Looking at Art


"If there is anything that we wish to change in the child, we should first examine it and see whether it is not something that could better be changed in ourselves." (Carl Jung)

What colours does the artist use?
What colour is the background?
Does the artist use vibrating colours (refer to the colour wheel)
Does the artist use blended colours?
Is the picture …

  • happy
  • sad
  • relaxed
  • warm
  • cold
  • angry

Which colours created this feeling?
Does the artist draw attention to or highlight anything by using a particular colour?

How do lines affect pictures?
Horizontal lines can draw your eye into the distance.
Triangular shapes reflect and balance each other.
Circular shapes fix our attention.
Strong vertical lines give a feeling of space and light.
Lines can be curved/vertical/diagonal/curved.

Why were portraits painted?
Before the invention of photography, rich people had portraits painted of themselves and their relatives.
What can we look for in a portrait?
You might like to find out more about the person.
Does the sitter’s expression tell me anything?
What about clothes? Expensive?
Where is the sitter?
What does the setting tell me?


Painters create perspective by …

  • using lines which would all meet at one point if you joined them up;
  • using size by drawing things in the foreground bigger than in the same sort of things in the distance;
  • drawing people or things so that the ones in the foreground block out part of the things behind them;
  • making textures like grass, fur or stony ground clear and recognizable in the foreground but muzzy in the distance;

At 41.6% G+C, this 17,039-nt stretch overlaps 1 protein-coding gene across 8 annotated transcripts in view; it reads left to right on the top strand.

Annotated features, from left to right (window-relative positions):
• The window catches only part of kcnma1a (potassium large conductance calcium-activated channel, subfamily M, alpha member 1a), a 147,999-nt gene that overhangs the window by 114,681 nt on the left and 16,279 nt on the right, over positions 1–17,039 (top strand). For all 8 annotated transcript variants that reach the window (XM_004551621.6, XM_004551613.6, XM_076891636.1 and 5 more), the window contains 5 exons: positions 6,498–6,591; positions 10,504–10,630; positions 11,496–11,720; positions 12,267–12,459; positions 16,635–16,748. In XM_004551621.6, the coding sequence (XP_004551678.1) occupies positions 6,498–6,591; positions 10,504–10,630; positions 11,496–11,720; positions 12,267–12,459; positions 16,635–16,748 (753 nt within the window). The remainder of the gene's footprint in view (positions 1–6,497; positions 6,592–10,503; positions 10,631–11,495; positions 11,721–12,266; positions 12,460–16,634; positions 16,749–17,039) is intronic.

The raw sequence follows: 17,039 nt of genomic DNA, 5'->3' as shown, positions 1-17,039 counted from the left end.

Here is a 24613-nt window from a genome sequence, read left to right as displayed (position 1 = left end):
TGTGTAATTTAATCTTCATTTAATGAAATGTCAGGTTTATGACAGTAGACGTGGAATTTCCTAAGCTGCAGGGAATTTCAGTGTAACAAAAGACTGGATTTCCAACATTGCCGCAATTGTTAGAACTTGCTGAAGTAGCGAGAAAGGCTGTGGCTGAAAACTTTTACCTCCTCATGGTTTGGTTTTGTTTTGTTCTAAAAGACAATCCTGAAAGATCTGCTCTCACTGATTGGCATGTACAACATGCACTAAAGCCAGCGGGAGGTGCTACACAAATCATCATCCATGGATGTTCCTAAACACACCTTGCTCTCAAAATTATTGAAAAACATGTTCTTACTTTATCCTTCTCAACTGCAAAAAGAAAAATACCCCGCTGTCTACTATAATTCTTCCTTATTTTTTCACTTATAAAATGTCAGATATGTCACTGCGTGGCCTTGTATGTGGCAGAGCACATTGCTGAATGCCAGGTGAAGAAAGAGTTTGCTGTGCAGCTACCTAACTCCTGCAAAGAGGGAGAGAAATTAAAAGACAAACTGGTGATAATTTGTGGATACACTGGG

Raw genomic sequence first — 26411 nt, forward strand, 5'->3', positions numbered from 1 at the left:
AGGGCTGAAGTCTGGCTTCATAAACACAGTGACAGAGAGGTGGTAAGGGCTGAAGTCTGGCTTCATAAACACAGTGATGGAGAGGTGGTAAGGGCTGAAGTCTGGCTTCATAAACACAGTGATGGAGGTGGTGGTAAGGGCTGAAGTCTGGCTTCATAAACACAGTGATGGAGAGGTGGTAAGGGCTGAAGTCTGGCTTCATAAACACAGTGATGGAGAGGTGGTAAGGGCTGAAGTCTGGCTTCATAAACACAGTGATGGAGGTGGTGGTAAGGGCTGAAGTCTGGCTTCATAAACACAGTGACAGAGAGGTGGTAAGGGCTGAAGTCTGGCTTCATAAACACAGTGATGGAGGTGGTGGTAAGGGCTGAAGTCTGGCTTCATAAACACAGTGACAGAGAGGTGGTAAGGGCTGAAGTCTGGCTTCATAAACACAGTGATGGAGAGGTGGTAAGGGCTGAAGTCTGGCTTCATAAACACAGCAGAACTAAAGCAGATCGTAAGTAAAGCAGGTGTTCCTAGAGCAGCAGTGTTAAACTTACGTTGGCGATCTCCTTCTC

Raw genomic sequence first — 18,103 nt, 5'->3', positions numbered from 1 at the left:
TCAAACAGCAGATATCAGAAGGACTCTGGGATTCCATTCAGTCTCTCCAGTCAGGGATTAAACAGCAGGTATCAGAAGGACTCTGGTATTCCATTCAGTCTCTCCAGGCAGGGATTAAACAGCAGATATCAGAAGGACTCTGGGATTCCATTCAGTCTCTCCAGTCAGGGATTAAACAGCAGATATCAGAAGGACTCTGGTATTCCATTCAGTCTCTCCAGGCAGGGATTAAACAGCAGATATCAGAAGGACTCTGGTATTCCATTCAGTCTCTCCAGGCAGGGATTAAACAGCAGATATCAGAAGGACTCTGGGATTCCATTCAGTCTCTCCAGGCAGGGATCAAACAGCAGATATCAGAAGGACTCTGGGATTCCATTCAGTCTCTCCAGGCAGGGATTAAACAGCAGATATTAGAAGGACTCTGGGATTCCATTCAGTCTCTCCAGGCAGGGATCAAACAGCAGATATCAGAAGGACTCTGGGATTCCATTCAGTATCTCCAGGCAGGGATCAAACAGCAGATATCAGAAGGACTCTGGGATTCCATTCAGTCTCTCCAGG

• using paler, bluer colours for things in the distance.

Shadows create drama or mystery.
Shadows can give depth and solidity to people and objects.
Where is the light coming from? behind/one side/ above/below

Van Gogh’s paintings are highly textured.

What is happening in the picture?
What is it about?
What do you see? What else do you see?
What kind of place is it?
What kind of light is there? How do you know? Where is it coming from? How do you know?
What time of day or year is it? Why do you think so?
What part did you notice first?
What colours stand out most? Why? What are the surrounding colours like? What colours are used more than once?
Is the paint thick or thin? rough or smooth, creamy or runny?
Does the surface look shiny or polished, or heavily textured?
Can you see the brush marks the artist made?
Are the edges of things clear and sharp, or soft and fuzzy?
What is the mood or atmosphere of the picture? How is it created?

What part catches your eye most?
What part is brightest, darkest, busiest, quietest?
Do some parts seem closer and others further away?
Which colours seem closer to you and which seem to move away?
Do some shapes overlap?
How does the artist suggest movement?
Can you think of words to describe the edges of things?
Does the whole painting look flat or does the artist suggest space?
Is a mood dominant? What mood? How is it created?


A Personal Response

  • Yourself
  • Your World
  • Your Experience


Looking at the Subject

  • Content
  • Message
  • Title
  • Theme
  • Type/Genre

Looking at the Subject

  • Colour
  • Shapes
  • Marks
  • Surface
  • Scale
  • Space
  • Materials
  • Process
  • Composition

Looking at the Context

  • When was it painted
  • Where was it painted
  • Who paited it
  • History
  • Others Arts: (Science, da Vinci)
  • Other field of knowledge
  • The present
  • The Hang
  • Interpretation
  • The environment

What tools did the artist use?
Do you like it? Why?
If you met the artist what would you ask her/him?
Does it make you feel happy or sad?

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